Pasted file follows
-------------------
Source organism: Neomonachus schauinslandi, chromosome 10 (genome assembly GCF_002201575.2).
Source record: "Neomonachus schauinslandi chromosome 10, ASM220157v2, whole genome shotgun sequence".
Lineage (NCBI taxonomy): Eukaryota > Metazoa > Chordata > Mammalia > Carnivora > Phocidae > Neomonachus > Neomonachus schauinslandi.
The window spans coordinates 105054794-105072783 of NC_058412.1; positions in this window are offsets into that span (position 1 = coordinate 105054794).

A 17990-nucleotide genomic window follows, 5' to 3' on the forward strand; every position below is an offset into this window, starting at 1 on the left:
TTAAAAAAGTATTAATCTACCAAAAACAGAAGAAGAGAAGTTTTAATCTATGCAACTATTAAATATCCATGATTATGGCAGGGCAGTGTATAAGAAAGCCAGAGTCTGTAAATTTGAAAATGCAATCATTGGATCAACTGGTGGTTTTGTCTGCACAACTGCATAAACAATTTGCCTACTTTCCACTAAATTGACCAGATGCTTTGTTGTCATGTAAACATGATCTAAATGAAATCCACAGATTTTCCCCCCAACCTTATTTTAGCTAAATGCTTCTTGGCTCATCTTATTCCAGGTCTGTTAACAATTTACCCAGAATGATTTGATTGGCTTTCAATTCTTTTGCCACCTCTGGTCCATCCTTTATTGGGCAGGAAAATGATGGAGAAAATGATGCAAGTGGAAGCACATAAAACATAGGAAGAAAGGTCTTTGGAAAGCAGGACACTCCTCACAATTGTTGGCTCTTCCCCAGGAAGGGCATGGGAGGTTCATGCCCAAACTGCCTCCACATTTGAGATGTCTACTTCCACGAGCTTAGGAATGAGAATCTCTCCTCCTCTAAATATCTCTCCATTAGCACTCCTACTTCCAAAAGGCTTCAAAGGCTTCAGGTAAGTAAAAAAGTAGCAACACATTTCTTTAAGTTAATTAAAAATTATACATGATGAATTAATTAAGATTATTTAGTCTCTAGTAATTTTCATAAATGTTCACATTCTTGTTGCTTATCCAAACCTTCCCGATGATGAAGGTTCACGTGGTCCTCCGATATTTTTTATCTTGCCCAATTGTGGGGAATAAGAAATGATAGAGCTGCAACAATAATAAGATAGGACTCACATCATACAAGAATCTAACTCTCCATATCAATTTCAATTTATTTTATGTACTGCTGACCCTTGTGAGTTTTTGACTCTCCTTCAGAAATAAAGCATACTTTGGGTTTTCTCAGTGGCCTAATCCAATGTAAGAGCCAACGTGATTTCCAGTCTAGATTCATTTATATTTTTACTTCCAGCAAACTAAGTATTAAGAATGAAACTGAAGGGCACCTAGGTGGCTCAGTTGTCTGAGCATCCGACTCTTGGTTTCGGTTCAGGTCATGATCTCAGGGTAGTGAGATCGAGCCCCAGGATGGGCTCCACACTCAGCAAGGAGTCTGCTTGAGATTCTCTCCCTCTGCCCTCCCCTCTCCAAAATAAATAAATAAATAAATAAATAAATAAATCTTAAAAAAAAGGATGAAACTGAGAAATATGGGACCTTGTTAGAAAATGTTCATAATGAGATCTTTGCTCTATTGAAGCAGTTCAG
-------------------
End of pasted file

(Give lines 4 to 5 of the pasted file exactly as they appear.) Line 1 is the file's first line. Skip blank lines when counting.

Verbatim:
The window spans coordinates 105054794-105072783 of NC_058412.1; positions in this window are offsets into that span (position 1 = coordinate 105054794).

A 17990-nucleotide genomic window follows, 5' to 3' on the forward strand; every position below is an offset into this window, starting at 1 on the left: